Leslie McCullough has seen the benefits of building a connection between a post-traumatic stress disorder patient and a horse countless times during her more than 25 years of practical experience.
Now, with a $50,000 grant from the Horse and Human Research Foundation, McCullough, an assistant professor of social work at Washburn University, and colleagues from Tufts University in Boston and an internationally respected equine therapy center in Temple, N.H., are working to quantify that connection in a much larger replication of McCullough's doctoral dissertation.
In her dissertation, McCullough measured the change in both the PTSD symptomatology of her young patients and their bond with the horse they worked with over an eight week period. The research showed significant changes in both.
"The therapist takes a back seat to the horse,” McCullough explained. “It's safer. The horse is not going to judge you. It demands you are stable or the horse won't want to be with you. That holding environment creates a safe place."
McCullough just finished her second academic year as an assistant professor at Washburn. She gave up her long-standing equine facilitated psychotherapy practice in Texas to move to Topeka.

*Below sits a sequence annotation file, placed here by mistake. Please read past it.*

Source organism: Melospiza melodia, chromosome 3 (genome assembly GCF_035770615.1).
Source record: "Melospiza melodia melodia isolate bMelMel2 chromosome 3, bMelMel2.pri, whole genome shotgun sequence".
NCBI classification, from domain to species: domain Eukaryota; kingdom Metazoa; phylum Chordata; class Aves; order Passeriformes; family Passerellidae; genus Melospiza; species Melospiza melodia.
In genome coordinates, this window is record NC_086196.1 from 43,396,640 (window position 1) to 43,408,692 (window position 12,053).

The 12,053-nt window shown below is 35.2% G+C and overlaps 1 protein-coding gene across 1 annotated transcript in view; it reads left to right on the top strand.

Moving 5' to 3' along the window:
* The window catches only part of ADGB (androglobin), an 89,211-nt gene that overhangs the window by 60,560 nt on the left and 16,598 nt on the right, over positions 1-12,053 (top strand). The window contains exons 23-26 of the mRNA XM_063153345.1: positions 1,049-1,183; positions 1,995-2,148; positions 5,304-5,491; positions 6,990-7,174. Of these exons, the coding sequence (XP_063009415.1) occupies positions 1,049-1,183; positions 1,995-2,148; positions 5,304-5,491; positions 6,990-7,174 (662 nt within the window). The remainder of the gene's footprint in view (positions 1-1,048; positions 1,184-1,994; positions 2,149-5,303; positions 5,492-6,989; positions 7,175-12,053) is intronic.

In replicating her earlier research with a larger group of patients, a control group and a longer study time period, the researchers are hoping to build upon McCullough's original findings. Preparations, including training of horse-handlers and others, is ongoing now. The research phase of the study will conclude in February 2015.
"I've known some of these people for more than 20 years. We want to see the science part happening," McCullough said. "It feels like this profession that we helped develop has just mushroomed."
McCullough is teaching a course this summer on the human-animal connection. She has a therapy dog, Hopi, and one of her therapy horses, Cesar, is working with the newly forming equine therapy center in Topeka called Hope and Healing Academy.